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If you look closely enough, you’ll see the night sky is actually a little green. SciShow Space explains the science behind the phenomenon known as airglow.

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The night sky is full of all sorts of things: the Moon, stars, some planets, sweeping swaths of the Milky Way. But if you took away all of that stuff, you'd think the sky would be just dark. I mean, night is black, right?

Not really. If you look closely enough, you'll see that the night sky is actually a little green. If you're far away from light pollution and your eyes have adjusted properly, you can see green light as a faint glow, usually close to the horizon and sometimes with streaks and swirls in it. But, it's much more obvious from orbit, where the dark side of Earth looks like it has its very own green bubble, with some wispy red on the outside. This ghoulish sheen kind of sounds like an aurora, but it's very different. 

It's called airglow, and it happens all over the world. We've talked about other aspects of the sky's colors, like why it's blue during the day and what causes auroras, and like those phenomena, airglow had to do with how the sun's energy interacts with our atmosphere.

It begins during the day time, when ultraviolet radiation from the sun hits molecules of oxygen in the air. When that happens, some those molecules can't handle the extra energy and they split into individual oxygen atoms. Not only that, this excess energy also causes the electrons in each of those atoms to jump into a higher orbital around their nuclei.

When atoms become excited like this, they also become really unstable, like I get when get really excited. So, when night comes and the atoms aren't getting bombarded by sunlight anymore, they're going to release this excitement however they can, and the most stable way to do that is to combine with another oxygen atom. The odds of that happening are better where there is more oxygen around, obviously.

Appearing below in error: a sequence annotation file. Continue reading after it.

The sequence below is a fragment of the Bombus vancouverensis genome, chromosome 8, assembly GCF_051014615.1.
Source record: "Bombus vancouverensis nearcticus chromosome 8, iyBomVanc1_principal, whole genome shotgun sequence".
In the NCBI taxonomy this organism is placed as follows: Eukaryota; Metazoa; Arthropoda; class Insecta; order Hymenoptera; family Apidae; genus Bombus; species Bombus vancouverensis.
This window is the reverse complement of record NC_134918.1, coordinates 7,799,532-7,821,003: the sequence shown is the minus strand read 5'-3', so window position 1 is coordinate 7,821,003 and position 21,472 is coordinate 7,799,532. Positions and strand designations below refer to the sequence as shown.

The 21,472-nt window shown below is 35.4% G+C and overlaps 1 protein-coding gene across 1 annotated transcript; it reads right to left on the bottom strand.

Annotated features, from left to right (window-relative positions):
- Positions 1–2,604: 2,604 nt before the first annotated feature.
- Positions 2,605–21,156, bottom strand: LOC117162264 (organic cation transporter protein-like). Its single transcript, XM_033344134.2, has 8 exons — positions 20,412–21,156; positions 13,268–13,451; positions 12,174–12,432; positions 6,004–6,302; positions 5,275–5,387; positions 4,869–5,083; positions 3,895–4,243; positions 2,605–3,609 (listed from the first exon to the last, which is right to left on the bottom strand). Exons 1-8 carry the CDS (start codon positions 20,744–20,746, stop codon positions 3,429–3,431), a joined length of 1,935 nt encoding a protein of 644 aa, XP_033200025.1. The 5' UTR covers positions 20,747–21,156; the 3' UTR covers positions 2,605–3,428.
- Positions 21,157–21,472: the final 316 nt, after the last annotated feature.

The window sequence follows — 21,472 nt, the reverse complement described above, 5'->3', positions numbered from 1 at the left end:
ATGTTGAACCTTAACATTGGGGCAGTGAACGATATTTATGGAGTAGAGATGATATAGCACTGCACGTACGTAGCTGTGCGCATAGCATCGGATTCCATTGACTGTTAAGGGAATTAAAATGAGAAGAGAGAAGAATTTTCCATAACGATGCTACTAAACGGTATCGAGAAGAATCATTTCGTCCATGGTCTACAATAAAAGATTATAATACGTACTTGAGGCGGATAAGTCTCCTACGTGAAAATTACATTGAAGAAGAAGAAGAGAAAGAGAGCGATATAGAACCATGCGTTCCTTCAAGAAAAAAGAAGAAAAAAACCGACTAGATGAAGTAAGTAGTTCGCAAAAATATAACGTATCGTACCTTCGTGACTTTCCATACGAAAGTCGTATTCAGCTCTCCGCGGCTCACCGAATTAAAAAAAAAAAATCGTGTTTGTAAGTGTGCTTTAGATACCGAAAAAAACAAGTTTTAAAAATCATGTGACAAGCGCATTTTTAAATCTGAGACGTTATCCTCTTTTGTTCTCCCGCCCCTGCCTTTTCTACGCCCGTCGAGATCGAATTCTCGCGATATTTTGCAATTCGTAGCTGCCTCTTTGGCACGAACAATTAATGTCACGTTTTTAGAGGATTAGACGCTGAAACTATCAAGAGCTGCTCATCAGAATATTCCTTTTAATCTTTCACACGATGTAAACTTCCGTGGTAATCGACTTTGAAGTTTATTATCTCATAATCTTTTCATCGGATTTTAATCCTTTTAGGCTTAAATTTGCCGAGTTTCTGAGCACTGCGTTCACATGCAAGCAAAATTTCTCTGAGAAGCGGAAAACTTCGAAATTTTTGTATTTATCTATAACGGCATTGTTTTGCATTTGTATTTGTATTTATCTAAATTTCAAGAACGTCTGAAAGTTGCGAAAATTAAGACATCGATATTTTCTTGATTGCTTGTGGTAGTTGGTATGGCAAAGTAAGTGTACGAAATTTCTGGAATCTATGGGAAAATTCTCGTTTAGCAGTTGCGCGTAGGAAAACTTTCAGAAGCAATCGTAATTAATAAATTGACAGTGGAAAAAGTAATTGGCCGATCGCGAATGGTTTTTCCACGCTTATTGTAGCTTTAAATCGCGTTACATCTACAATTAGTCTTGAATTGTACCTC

So, up to about 95 km above Earth's surface, the atmosphere is dense enough for these worked-up oxygen atoms to find others of their kind. When they combine, these atoms release the energy they got from the sun, emitting it at a wavelength that's just barely in the visible spectrum, a very faint blue that's hard to see from the ground.

But, if you go a little higher in the atmosphere, you'll find that things get more complicated. Between 95 and 100 km, you're almost at the border between Earth's atmosphere and space, where there's much less oxygen. Atoms up here are less likely to find a partner to pair with, and the longer they remain unstable, the greater the chance is that they'll release their energy in the next best way, by dropping their electrons back down a notch, to a slightly less excited state.

When this happens, they unleash some of their energy, but at a lower wavelength than those other atoms, emitting light smack in the middle of the green part of the electro-magnetic spectrum. So, it's the excitement of the oxygen atoms at the very edge of space that creates the green airglow you can see in the night sky.

But if you could look at Earth from orbit, you'd see there's still another layer, a wide band of red above the green.  This red band occurs just above a 100 km in altitude, the outermost limits of Earth's area envelope, where some of those less excited but still unstable oxygen atoms finally wind up.

Up here, even though they literally went to the ends of the Earth, they're never gonna find another atom to combine with. So eventually their electrons finally drop all the way down from their less-excited state to their stable, or ground state. And this final jump releases energy yet again, although less than before, so it emits light in the red part of the spectrum, creating the ribbon of scarlet that hangs over the green airglow.

So basically, the colors that you can see in the nighttime sky, whether in orbit or on the ground, are the result of impatient oxygen atoms at the edge of space, looking to get rid of some pent-up energy.

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